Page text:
It is extraordinary music that uses sounds in such a different way, after getting that record I started hearing soundtracks you know during situations in my mind I would be doing a soundtrack: I expect nothing to rival Morricone. The music expresses humour and deep deep sadness in a way that the script and pictures alone just can’t.

Ennio Morricone – A Fistful of Dynamite Theme 

 

Kraftwerk Computer World (EMI 1981)

And so to Kraftwerk Computer World (EMI 1981). My dad did not approve of music in cars because it distracted you, but he liked the idea of Autobahn: utilitarian music written about driving on the motorway, so he had a tape of that and it was the only thing we could listen too in the car when we were younger and I loved it. Then, when Computer World came out I found it very intriguing that music that was about something so cold and could be seen as the opposite of humanity: to me had so much warmth and felt so organic. I’ve seen Kraftwerk live and have been reduced to tears when the robots have been on because there is something incredibly moving about it.  Such beautiful melodies that even now don’t sound dated, it is an incredible record. Now there is a connection between Kraftwerk and The Beach Boys on Autobahn there is a direct  tribute to Fun Fun Fun.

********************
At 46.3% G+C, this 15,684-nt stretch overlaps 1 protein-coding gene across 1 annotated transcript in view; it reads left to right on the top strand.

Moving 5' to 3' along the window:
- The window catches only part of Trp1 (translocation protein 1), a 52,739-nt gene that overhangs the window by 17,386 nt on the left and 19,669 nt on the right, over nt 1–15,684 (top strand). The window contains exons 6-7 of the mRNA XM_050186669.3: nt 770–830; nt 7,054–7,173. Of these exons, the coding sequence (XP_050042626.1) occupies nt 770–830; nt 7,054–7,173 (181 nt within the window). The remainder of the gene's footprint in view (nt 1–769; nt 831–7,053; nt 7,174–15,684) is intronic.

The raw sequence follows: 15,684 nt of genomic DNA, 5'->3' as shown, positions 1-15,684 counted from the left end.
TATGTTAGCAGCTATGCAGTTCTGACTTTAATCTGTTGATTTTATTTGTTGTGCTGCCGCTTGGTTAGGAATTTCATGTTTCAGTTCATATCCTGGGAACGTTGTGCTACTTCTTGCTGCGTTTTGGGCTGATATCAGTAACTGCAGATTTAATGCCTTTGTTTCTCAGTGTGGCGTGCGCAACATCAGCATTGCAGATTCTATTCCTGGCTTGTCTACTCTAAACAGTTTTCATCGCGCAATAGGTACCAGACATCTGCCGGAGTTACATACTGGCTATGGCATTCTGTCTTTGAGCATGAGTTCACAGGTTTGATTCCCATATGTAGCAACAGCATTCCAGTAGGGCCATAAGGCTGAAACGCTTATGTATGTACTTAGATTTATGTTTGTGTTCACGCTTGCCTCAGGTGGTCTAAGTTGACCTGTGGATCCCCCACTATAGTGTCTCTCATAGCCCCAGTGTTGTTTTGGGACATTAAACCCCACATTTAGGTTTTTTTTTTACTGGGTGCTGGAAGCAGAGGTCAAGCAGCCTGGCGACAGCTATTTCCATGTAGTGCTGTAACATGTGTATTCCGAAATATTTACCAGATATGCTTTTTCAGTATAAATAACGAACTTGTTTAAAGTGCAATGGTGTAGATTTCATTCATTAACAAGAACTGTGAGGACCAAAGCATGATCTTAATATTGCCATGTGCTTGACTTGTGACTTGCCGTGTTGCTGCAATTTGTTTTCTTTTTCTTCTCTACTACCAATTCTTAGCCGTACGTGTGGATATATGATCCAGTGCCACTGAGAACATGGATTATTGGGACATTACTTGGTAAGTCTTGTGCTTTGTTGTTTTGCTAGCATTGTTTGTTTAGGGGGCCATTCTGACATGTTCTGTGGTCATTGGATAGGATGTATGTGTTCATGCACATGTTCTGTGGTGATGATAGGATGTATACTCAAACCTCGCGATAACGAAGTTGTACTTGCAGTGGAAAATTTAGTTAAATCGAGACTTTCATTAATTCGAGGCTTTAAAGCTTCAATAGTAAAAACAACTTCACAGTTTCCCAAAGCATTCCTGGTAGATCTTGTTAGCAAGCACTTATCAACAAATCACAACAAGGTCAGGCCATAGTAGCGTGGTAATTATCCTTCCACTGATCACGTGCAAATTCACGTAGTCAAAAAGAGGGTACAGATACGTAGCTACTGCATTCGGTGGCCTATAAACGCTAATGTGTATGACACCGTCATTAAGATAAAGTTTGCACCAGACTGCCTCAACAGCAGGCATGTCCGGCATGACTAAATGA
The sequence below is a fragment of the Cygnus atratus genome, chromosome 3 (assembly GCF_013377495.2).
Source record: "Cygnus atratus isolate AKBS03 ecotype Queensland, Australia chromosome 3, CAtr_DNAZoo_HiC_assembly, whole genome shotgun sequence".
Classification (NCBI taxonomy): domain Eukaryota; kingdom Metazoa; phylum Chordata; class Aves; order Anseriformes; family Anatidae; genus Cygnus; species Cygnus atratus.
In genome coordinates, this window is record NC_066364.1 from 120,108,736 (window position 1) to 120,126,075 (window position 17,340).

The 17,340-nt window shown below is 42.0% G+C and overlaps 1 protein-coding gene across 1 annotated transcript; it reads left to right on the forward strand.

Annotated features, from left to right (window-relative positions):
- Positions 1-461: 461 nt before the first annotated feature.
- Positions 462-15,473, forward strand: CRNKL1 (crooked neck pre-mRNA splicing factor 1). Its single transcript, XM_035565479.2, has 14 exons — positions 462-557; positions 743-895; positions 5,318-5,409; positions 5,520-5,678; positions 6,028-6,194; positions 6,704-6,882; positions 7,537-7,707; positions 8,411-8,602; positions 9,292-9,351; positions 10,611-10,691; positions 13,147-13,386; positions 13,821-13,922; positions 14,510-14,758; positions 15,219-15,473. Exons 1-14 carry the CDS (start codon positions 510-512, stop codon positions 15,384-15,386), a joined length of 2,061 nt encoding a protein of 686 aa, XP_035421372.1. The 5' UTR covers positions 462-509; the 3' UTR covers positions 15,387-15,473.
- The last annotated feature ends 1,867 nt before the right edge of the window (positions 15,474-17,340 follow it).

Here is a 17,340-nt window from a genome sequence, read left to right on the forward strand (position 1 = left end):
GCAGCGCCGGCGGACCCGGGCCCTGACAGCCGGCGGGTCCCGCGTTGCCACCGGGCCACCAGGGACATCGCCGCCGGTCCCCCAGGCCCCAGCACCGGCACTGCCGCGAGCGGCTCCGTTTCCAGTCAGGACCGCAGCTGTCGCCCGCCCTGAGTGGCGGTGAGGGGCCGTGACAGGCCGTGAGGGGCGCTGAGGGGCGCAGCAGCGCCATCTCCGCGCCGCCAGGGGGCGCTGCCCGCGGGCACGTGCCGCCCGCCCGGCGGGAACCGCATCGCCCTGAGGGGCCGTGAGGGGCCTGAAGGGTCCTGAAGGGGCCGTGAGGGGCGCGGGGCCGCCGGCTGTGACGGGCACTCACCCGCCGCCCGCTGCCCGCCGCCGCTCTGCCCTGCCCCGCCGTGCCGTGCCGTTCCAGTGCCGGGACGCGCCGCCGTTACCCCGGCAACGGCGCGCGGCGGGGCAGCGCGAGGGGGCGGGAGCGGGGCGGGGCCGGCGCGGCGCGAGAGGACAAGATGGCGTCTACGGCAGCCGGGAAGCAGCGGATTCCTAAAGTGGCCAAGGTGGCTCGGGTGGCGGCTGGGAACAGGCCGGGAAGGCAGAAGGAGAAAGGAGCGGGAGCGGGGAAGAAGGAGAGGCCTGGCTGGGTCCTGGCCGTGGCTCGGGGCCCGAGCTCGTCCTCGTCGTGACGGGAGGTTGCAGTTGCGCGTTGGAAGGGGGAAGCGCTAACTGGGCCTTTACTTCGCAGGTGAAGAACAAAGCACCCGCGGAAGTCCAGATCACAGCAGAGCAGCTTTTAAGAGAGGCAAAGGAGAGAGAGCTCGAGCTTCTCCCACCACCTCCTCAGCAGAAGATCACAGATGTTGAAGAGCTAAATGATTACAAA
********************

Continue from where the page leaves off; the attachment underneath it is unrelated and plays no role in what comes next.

Kraftwerk – Computer World 

 

The Beach Boys Love You (Brother 1977)

So next is The Beach Boy: I had heard the hits before of course, but when it came to The Beach Boys Pet Sounds (Capitol 1966) things changed for me, it was a very strange album because it had this very real sense of loss and sorrow about it, but also somehow it had a beauty that felt like a guiding light. I am someone that spends a lot of time in darkness, an emotional darkness, with Pet Sounds I felt like someone else was feeling that darkness so there was a connection and a sense of hope.